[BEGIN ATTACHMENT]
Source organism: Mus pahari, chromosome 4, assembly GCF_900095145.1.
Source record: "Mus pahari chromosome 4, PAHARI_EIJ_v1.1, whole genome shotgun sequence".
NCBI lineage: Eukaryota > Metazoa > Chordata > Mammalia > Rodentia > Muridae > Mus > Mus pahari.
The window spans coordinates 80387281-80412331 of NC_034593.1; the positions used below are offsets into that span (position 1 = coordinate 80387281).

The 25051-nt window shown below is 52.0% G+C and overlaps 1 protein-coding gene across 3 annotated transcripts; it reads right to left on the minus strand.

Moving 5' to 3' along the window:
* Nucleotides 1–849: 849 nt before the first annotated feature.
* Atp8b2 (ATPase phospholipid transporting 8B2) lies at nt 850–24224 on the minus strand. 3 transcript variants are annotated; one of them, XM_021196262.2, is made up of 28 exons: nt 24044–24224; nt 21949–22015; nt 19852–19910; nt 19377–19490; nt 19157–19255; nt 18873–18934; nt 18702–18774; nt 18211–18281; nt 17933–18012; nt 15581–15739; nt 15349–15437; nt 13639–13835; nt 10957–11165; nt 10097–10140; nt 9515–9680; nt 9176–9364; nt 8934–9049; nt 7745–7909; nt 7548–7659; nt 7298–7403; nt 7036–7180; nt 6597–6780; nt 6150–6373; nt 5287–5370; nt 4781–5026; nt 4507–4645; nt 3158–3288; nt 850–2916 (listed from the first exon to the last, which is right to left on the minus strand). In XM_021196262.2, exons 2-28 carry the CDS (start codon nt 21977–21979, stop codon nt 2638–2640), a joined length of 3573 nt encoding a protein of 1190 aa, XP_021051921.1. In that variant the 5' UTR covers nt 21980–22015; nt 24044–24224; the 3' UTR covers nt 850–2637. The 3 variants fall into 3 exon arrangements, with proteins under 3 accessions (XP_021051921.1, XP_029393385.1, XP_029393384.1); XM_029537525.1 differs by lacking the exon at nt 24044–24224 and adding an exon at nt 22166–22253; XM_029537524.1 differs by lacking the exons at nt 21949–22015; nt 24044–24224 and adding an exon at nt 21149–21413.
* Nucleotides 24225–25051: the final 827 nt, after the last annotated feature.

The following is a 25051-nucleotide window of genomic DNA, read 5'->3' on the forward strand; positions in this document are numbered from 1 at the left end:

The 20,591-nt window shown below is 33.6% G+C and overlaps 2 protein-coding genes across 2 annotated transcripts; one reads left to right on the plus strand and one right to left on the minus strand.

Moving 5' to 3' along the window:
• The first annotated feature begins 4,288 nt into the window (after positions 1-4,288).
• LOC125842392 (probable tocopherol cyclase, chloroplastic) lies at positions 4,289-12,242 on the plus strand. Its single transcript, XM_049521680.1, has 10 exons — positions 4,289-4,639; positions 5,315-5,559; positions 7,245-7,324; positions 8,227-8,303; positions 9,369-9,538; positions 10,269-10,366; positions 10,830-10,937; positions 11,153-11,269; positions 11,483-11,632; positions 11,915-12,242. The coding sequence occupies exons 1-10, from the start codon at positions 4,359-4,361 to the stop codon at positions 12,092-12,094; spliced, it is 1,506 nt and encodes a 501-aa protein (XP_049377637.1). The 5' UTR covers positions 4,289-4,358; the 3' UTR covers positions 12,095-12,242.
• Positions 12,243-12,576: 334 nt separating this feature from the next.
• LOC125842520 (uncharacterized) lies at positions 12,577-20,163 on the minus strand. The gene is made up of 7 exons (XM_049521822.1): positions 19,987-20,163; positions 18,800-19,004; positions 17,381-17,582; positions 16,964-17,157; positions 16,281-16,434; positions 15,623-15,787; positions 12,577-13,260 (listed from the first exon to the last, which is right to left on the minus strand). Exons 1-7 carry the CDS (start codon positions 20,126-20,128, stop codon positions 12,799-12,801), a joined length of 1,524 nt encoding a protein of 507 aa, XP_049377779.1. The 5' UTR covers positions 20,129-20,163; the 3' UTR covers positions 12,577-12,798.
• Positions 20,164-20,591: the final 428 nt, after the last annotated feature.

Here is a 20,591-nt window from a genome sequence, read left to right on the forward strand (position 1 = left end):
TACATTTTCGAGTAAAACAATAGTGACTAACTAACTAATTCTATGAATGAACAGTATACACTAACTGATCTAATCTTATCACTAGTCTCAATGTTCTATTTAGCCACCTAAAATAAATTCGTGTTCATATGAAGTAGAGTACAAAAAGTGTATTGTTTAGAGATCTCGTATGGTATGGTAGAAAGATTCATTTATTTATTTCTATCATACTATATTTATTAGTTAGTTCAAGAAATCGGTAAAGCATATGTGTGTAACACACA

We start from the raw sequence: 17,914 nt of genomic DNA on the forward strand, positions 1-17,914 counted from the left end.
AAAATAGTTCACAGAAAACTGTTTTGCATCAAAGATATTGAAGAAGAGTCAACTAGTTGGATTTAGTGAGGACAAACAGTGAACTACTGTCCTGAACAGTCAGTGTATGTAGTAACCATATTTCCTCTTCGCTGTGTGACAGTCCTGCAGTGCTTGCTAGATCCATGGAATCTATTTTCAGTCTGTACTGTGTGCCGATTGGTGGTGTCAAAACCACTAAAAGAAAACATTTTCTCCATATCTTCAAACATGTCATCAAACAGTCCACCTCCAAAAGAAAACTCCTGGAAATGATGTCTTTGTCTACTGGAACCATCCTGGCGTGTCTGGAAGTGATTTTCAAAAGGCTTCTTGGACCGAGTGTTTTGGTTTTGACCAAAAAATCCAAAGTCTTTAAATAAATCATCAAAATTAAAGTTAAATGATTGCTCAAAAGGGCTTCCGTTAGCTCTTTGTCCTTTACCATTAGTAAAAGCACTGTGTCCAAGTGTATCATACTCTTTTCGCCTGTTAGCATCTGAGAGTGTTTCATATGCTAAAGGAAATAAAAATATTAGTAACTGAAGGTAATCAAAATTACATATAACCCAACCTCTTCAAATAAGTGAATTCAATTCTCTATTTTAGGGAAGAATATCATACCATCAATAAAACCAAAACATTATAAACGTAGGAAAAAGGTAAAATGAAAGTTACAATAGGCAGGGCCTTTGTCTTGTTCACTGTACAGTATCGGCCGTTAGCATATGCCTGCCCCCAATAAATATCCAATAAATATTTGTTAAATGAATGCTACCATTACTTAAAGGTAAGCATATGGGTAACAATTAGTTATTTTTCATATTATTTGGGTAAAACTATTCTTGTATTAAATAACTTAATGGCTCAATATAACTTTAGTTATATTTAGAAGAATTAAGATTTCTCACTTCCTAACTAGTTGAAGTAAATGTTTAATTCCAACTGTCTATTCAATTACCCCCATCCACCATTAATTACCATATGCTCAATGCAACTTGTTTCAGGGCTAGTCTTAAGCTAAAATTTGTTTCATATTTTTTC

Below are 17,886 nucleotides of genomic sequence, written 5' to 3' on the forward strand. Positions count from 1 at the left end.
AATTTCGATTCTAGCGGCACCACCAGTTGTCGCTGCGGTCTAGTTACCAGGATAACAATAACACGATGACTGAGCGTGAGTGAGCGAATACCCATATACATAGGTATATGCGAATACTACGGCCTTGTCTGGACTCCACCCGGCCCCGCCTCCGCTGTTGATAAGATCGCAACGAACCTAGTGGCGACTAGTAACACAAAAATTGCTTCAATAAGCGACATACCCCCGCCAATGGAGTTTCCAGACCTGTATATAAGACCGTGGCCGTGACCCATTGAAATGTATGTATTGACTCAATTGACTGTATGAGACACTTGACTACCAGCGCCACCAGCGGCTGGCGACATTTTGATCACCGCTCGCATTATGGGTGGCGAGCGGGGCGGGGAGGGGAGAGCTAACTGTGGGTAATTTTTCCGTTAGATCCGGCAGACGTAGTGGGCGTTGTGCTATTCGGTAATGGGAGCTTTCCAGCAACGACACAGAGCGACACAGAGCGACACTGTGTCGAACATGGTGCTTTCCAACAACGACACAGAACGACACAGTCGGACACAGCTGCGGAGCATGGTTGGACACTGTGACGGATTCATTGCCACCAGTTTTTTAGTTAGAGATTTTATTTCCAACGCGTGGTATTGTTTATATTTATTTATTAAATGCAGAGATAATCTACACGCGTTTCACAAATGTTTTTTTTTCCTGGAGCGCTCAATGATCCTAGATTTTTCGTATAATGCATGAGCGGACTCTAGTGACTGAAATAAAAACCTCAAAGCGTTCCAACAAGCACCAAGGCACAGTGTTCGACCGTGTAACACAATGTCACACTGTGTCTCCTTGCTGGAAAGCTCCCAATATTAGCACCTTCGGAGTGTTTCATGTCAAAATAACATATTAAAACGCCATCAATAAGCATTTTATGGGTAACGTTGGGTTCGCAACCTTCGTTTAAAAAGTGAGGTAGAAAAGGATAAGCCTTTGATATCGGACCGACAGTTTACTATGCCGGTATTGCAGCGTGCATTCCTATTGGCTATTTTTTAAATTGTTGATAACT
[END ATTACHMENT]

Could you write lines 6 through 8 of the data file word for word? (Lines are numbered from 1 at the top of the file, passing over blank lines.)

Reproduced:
Moving 5' to 3' along the window:
* Nucleotides 1–849: 849 nt before the first annotated feature.
* Atp8b2 (ATPase phospholipid transporting 8B2) lies at nt 850–24224 on the minus strand. 3 transcript variants are annotated; one of them, XM_021196262.2, is made up of 28 exons: nt 24044–24224; nt 21949–22015; nt 19852–19910; nt 19377–19490; nt 19157–19255; nt 18873–18934; nt 18702–18774; nt 18211–18281; nt 17933–18012; nt 15581–15739; nt 15349–15437; nt 13639–13835; nt 10957–11165; nt 10097–10140; nt 9515–9680; nt 9176–9364; nt 8934–9049; nt 7745–7909; nt 7548–7659; nt 7298–7403; nt 7036–7180; nt 6597–6780; nt 6150–6373; nt 5287–5370; nt 4781–5026; nt 4507–4645; nt 3158–3288; nt 850–2916 (listed from the first exon to the last, which is right to left on the minus strand). In XM_021196262.2, exons 2-28 carry the CDS (start codon nt 21977–21979, stop codon nt 2638–2640), a joined length of 3573 nt encoding a protein of 1190 aa, XP_021051921.1. In that variant the 5' UTR covers nt 21980–22015; nt 24044–24224; the 3' UTR covers nt 850–2637. The 3 variants fall into 3 exon arrangements, with proteins under 3 accessions (XP_021051921.1, XP_029393385.1, XP_029393384.1); XM_029537525.1 differs by lacking the exon at nt 24044–24224 and adding an exon at nt 22166–22253; XM_029537524.1 differs by lacking the exons at nt 21949–22015; nt 24044–24224 and adding an exon at nt 21149–21413.